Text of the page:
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Michael Hinton Wednesday, March 23rd, 2011
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The miniskirt is the message.

Marshall McLuhan (1970, age 59).  Its tribal!    

“Miniskirts are not fashion.  They are a return to tribal corporate costume.  In tribal societies men and women wear the same short skirts.  There is no change . … The miniskirt is not sexy.  Sex does not interest tribal man as a theme.”

 

Me (March, 2011, age 58).  We can learn a lot from this about McLuhan.

But not a lot, I think, about the miniskirt.  Here is a man with a theory.  Electric media is turning us into tribal beings.  Each new thing that comes along, such as the miniskirt, must be part of this pattern.  As Marshall liked to say, “with the miniskirt the end is in sight.”  The end that is of rational, print-oriented, visually-biased man.  Take a look for yourself. What do you think? Sexy or not sexy?  

 Cordially, Marshall and Me

 

Reading: 

Marshall McLuhan, Culture Is Our Business, 1970, p. 304.

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Michael Hinton Tuesday, March 22nd, 2011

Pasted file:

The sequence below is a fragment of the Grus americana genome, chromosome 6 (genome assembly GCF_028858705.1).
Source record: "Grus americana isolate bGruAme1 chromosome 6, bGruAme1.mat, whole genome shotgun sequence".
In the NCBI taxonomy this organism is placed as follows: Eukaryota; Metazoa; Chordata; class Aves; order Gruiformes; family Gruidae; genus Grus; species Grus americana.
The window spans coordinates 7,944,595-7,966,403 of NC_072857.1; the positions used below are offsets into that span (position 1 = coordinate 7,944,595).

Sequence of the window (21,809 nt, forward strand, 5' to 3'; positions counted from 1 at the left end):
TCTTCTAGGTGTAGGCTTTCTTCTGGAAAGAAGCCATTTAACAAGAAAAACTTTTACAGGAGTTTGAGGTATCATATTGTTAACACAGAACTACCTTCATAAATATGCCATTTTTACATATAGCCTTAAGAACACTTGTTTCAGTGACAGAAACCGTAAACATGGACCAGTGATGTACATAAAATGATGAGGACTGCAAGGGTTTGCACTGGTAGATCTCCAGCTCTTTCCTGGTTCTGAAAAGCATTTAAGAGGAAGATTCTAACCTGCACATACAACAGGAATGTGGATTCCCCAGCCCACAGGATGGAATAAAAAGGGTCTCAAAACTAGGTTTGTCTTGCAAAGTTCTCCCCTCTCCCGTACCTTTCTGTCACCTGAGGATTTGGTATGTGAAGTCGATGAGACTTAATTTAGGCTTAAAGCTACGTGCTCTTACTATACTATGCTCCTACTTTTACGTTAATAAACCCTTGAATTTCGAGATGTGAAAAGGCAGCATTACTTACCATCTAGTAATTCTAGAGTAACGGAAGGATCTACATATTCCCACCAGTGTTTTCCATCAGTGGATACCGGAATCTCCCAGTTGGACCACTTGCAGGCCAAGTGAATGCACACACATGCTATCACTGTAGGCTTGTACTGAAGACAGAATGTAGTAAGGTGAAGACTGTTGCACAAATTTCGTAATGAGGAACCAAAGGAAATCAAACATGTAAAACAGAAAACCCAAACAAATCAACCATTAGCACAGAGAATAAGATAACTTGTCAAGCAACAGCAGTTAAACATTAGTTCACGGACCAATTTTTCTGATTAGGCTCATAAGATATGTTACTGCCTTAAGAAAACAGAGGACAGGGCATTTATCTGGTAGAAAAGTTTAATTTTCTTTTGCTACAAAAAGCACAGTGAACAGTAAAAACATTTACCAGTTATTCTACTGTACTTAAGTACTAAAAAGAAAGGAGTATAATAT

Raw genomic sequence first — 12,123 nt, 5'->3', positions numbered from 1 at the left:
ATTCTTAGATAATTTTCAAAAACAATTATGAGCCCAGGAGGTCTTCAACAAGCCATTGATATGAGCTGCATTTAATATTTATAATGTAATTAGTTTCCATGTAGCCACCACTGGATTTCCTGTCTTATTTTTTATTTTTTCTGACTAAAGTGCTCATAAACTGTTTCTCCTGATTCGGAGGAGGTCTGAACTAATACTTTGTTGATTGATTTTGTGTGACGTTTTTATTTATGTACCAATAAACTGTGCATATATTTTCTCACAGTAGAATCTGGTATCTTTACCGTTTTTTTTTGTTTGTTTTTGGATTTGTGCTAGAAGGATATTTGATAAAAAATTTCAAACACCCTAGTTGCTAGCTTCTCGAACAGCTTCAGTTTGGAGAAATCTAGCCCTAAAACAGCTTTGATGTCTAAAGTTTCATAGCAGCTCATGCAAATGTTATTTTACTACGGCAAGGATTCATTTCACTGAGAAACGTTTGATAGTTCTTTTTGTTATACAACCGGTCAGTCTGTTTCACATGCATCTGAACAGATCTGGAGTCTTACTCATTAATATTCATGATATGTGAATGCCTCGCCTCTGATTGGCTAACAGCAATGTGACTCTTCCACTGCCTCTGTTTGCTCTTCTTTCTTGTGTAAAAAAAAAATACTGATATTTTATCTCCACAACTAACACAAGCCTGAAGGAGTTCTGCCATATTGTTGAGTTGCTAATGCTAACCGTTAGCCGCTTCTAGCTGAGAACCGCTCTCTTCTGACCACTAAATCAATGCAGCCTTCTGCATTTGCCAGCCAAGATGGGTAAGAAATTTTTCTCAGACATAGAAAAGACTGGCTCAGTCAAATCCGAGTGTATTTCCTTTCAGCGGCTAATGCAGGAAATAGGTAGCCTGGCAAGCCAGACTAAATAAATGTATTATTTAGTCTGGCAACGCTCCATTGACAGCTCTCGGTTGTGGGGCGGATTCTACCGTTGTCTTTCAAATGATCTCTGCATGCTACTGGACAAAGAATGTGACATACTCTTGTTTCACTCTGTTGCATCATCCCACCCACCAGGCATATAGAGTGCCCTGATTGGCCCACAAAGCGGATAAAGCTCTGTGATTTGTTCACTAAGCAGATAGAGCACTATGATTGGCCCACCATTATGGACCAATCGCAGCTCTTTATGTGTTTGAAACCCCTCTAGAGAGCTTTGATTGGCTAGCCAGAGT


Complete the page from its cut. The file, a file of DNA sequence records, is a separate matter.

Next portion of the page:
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The craftiness of TV.

Marshall McLuhan (1970, age 59).  Its subliminal!    

“TV is not only an X-ray ‘zerothruster’ or fire god like Zoroaster, but it is entirely subliminal in its impact, as is the case with all other new media.”

Me (March, 2011, age 58).  Meaning?

It works on us in ways we are unaware that it is working.  But how that actually happens was not Marshall’s business to discover.  It is ours, if we choose to.  If not, he has other ideas.  For example

 http://www.youtube.com/watch?v=ArDFVEikL8k

 Cordially, Marshall and Me

Reading: 

Marshall McLuhan, Culture Is Our Business, 1970, p. 208.

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Michael Hinton Saturday, March 19th, 2011
Permalink 1950s and 60s, Culture No Comments

The muzak of the eye!

Marshall McLuhan (1970, age 59).  Ads!    

“British sociologist D. G. MacRae says the reason why the huge potential of the ad world has not been tapped by his colleagues is that ‘we do not want our prejudices disturbed by knowledge.’  If ads disappeared, so would most of our information service environment – the Muzak of the eye.”

Me (March, 2011, age 58).  Which invites the question …

How is our thinking affected by the information service environment created by ads?  Everyone is interested in whether ads influence buying decisions.  But what if their most influential effects are on other far more general and apparently unrelated things?  Such as what we think about and the way we think?

 

Cordially, Marshall and Me

Reading: 

Marshall McLuhan, Culture Is Our Business, 1970, p. 200.

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Michael Hinton Friday, March 18th, 2011
Permalink 1950s and 60s, Culture No Comments